Teri is also using this time for intellectual pursuits and learning. In anticipation of a 2021 post COVID 30th anniversary trip to Italy with her husband Mike, Teri is learning Italian with the help of a phone app. Susan Hoff-Haynes is learning Spanish with the same app and has also taken several Great Courses. Michelle Moriya has audited free on-line courses from several prestigious universities, including Harvard, Yale, and Princeton.
Others are testing out their green thumb. Sarah Rubin designated a corner of her lanai for an herb garden; Susan sent me pictures of her raised garden beds behind her home in Upstate New York. Virginia Allain, who is complete her family’s genealogy research, is also working on establishing roots into the soil by planting her 2020 Pandemic Victory Garden. “It serves as an affirmation that I intend to be around for months to come despite this virus,” Virginia wrote in her blog. https://findingmymom.wordpress.com/…/the-victory-garden/.
Candace Thompson stated that the months in quarantine have been the best months of her life, giving her an appreciation for little things “A simple ride in the car really brings me joy now where it would’ve been nothing more than something else to do prior to the pandemic.” In what she calls a “true sense of agency and empowerment,” she planned ahead of the curve by stocking up on foods, creating reading and movie lists, subscribing to streaming services, and downloading workout videos on YouTube. Since sheltering in place, Candace has also joined several community-based advocacy groups that hold Zoom discussions on topics including COVID-19, racism, and the upcoming elections.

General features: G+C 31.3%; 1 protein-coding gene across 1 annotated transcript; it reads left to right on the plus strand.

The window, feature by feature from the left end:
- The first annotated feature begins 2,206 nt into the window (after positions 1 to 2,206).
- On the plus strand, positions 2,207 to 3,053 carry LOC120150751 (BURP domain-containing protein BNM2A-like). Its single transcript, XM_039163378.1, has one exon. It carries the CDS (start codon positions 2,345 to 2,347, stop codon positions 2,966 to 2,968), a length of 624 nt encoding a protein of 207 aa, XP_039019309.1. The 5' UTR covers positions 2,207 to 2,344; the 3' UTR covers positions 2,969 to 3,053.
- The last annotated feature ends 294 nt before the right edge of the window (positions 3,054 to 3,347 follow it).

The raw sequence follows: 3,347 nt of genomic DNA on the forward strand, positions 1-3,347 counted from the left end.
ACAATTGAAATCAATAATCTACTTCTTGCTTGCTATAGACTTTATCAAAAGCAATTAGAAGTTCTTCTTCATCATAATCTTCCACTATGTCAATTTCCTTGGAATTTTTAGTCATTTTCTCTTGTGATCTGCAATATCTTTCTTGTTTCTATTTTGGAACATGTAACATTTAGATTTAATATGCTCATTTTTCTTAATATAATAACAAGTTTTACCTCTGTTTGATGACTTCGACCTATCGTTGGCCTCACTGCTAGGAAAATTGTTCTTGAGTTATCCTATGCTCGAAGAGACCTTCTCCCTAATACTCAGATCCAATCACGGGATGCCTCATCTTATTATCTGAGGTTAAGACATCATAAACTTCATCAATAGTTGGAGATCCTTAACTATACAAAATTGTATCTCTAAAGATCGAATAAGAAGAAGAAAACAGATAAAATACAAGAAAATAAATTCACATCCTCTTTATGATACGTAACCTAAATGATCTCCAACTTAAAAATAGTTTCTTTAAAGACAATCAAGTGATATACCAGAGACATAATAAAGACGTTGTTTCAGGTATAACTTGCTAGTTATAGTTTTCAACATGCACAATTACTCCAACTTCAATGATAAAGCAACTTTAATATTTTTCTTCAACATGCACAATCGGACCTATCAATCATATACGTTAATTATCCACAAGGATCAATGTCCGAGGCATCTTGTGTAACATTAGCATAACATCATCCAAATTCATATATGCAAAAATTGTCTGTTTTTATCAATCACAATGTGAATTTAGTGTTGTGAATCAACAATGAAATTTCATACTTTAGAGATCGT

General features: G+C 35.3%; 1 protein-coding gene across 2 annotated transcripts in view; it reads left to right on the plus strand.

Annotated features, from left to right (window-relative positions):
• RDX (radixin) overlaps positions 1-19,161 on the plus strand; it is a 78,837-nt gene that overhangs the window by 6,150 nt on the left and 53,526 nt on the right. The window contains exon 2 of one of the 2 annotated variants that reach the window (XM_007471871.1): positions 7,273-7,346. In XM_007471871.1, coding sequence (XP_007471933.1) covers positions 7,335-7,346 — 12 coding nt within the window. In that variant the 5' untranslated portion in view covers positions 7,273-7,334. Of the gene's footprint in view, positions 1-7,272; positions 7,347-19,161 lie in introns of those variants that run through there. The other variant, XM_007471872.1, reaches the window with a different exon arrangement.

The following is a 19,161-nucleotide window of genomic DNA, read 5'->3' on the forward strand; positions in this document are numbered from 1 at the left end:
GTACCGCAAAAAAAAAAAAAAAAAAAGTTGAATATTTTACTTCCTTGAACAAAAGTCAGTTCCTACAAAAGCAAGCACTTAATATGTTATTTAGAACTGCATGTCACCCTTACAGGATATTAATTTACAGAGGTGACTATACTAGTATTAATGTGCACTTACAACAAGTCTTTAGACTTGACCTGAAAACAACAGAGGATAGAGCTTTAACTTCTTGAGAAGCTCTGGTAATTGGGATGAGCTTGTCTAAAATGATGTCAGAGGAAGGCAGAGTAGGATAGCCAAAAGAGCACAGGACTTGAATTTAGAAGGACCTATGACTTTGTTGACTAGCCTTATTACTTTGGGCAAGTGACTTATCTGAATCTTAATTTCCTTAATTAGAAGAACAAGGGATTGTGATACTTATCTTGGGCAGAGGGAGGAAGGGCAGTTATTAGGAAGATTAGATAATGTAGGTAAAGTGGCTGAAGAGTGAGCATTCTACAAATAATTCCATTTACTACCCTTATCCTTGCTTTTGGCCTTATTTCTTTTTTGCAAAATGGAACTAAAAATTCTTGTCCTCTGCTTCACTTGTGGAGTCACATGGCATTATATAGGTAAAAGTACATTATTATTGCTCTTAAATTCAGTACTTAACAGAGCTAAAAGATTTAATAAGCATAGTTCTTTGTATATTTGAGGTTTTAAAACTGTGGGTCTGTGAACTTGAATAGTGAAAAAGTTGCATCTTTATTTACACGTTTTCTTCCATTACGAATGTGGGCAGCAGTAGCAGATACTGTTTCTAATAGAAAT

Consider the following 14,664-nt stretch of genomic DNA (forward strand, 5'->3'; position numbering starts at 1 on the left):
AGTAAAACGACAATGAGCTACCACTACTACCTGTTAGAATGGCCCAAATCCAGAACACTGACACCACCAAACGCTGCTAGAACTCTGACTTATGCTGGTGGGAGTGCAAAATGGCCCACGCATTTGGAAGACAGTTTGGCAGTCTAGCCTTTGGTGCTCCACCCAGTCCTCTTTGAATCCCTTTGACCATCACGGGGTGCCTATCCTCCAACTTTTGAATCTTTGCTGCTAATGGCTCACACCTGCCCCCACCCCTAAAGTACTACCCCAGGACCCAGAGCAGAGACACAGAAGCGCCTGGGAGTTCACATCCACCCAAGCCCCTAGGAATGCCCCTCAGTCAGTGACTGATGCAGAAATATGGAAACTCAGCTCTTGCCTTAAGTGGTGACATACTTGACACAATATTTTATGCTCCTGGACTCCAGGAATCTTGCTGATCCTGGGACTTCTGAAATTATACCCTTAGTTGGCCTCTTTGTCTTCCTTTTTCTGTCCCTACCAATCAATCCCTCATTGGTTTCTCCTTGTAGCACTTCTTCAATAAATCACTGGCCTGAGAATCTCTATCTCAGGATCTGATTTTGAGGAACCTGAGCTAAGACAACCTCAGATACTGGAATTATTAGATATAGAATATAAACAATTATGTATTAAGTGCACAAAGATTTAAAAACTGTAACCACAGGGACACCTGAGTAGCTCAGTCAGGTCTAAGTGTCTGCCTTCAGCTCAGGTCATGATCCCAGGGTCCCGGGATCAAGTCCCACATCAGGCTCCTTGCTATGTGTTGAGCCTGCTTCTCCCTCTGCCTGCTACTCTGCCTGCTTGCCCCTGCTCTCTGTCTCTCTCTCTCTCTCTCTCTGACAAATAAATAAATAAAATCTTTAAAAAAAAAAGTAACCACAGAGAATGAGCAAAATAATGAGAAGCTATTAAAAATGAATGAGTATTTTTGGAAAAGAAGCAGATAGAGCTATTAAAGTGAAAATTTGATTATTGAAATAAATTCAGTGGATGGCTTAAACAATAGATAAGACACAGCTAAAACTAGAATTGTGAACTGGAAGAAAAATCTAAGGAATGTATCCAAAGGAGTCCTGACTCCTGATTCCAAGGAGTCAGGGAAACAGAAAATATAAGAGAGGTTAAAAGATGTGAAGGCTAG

Zoom and other collaborative technologies, are being used to make closer connections with friends and family. Her friend Marilyn Tayler, who also is participating in the advocacy groups, is using the collaborative technologies to connect with old friends. Naomi Biderman Allen FaceTimes daily with her grandchildren, talking to them about their day and reading them bedtime stories.